BY CHANDRA L. MATTINGLY
Online now ...
A special supplement to Register Publications
Economic development in Dearborn County Advances in local infrastructure
Local government’s steps into the future
New agent at Farm Bureau
ica for more than 10 years, is a current board member at Community Spirit Credit Union, Indiana Farm Bureau Insurance agent member of the Ridgewood Health Campus Advisory Board, vice president of Loretta Day understands the value the local T.O.P.S. Chapter, 10-year of protecting your assets and the veteran of the I Luv Lawrenceburg importance of serving her clients. Fall Fest Committee and president Prior to joining Farm Bureau, of the Moores Hill Heritage Festival Day served as the advertising diCommittee. rector for Register Publications. Upon becoming an agent, Day Through her more than 16 years completed Indiana Farm Bureau of service with the newspaper Insurance’s professional insurance group, she became very familiar training program. Indiana Farm Buwith our community, the busireau Insurance offers a complete nesses and people in it. line of auto, home, life, business and Day believes strongly in comfarm insurance. Loretta Day munity pride and involvement. Day lives in Moores Hill with her She served as a leader and merit husband, Toby, son , Thomas, and badge councilor for the Boy Scouts of Amer- several pets.
Metro maintenance employee of year is Lawrenceburg man Dave Jones, of Lawrenceburg, and Brian Colliflower, of Middletown, were named Metro’s 2011 Maintenance Employee of the Year. “Metro’s awards program allows us to recognize and honor those who have served the public as drivers and working behind-the-scenes as mechanics,” said Metro CEO & General Manager Terry Garcia Crews.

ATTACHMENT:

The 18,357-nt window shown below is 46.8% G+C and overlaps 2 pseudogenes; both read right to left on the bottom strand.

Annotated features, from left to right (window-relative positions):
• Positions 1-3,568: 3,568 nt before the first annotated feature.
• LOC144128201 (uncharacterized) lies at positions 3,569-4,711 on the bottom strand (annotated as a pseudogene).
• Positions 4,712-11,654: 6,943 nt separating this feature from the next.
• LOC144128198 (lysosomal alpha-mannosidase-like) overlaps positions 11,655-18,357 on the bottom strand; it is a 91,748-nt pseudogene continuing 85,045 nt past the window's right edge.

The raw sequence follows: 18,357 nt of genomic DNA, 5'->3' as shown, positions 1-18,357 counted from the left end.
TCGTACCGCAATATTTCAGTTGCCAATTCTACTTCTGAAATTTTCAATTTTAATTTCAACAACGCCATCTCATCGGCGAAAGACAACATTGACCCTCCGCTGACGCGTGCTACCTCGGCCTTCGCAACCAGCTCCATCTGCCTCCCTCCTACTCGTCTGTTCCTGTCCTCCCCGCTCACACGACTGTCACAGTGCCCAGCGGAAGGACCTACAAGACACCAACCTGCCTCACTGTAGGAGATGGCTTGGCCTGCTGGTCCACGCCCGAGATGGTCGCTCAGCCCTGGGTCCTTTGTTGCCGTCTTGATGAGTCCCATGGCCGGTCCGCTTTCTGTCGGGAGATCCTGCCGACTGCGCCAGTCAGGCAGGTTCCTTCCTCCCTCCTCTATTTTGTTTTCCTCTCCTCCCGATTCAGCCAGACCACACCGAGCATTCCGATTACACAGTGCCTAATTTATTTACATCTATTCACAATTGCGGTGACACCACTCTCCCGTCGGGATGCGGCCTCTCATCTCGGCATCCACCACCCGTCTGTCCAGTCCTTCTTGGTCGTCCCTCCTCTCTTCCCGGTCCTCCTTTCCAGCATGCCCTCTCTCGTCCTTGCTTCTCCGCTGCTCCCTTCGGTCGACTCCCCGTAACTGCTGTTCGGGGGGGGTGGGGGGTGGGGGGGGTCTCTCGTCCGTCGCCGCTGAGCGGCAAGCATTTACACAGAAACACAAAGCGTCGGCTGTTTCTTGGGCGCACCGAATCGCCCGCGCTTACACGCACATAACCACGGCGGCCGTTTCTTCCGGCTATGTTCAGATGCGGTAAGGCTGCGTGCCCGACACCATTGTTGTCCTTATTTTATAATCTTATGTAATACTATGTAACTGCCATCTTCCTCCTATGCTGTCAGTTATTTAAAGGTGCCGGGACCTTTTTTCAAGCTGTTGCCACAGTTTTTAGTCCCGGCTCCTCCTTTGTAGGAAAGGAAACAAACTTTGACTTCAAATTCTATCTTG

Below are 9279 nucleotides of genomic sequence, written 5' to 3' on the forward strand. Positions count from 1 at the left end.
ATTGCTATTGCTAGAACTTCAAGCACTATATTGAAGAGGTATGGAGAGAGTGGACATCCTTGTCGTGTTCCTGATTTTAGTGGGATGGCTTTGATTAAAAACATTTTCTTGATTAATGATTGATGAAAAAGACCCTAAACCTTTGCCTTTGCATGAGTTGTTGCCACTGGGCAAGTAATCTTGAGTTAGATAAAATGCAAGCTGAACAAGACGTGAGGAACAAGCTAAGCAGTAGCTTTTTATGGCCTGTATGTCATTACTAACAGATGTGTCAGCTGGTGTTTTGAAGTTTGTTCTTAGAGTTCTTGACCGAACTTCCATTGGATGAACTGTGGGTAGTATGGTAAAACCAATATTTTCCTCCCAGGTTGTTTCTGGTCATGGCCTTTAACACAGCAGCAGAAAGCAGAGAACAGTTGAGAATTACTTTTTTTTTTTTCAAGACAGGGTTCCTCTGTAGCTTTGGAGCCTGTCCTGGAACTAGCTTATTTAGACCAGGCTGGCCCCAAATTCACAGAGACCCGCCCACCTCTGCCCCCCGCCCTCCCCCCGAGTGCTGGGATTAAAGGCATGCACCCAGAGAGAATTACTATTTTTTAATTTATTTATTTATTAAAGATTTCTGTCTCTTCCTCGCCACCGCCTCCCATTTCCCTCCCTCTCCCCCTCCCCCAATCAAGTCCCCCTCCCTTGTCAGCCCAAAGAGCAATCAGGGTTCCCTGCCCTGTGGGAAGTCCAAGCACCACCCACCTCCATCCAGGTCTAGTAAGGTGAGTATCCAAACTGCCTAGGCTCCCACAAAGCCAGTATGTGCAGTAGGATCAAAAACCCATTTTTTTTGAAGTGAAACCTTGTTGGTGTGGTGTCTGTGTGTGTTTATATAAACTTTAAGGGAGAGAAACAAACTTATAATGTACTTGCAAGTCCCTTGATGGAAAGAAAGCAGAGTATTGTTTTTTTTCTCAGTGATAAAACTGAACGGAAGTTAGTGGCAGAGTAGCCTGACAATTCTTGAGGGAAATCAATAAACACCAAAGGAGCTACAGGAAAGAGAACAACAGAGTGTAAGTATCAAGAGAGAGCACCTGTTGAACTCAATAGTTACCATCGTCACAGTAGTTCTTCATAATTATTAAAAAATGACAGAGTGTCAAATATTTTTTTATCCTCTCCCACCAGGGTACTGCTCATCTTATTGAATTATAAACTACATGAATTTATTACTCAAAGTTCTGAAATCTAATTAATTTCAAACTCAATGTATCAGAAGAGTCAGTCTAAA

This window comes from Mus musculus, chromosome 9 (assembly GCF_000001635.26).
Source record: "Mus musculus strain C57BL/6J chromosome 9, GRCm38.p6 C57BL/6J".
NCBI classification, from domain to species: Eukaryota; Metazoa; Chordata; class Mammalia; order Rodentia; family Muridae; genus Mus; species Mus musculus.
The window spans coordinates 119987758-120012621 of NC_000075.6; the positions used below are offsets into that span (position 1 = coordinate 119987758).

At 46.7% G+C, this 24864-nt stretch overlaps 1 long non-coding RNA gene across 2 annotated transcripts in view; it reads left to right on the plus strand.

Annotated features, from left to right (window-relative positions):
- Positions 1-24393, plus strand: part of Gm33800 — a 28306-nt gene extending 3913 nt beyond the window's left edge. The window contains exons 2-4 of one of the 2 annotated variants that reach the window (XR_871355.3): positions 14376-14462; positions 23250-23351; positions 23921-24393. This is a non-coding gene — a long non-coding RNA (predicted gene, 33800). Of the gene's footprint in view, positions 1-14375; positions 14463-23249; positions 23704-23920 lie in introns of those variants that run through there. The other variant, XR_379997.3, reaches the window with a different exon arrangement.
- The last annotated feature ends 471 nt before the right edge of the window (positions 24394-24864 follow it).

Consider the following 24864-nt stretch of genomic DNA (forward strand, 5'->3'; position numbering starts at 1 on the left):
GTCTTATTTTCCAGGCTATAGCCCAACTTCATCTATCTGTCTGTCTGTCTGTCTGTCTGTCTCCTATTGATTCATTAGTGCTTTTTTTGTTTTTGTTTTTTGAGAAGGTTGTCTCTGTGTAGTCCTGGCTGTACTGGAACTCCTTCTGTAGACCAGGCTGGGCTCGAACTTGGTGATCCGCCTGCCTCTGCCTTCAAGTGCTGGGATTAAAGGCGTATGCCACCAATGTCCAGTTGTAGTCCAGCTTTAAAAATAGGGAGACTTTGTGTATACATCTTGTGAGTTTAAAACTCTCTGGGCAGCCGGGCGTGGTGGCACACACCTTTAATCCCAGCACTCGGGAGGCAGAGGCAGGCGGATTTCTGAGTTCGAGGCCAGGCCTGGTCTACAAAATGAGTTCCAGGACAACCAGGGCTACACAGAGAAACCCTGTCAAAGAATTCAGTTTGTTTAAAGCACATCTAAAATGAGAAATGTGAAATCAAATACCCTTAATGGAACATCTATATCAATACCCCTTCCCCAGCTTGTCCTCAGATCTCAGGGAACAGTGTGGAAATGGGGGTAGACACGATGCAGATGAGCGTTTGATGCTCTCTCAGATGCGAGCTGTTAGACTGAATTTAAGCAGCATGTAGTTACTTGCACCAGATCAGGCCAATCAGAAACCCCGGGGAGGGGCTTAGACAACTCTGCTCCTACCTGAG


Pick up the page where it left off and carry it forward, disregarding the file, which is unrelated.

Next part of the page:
This year, 31 Metro employees qualified as finalists for 2011 Employee Awards Program. Finalists for the Maintenance Employee of the Year Award are selected from each of the five areas of Metro’s maintenance department to qualify for the title, and must have ■ No preventable accidents or discipline; ■ No times when employees were out of uniform; ■ No more than eight excused absences; ■ No more than three non-excused absences; ■ Must work 90 percent of their regularly scheduled work days/hours
DENISE FREITAG BURDETTE/THE JOURNAL-PRESS
Dearborn County Commissioners are transferring the building at 14542 Main St., Moores Hill, right, to the Town of Moores Hill. The town council hopes to find funds to demolish the unsafe structure.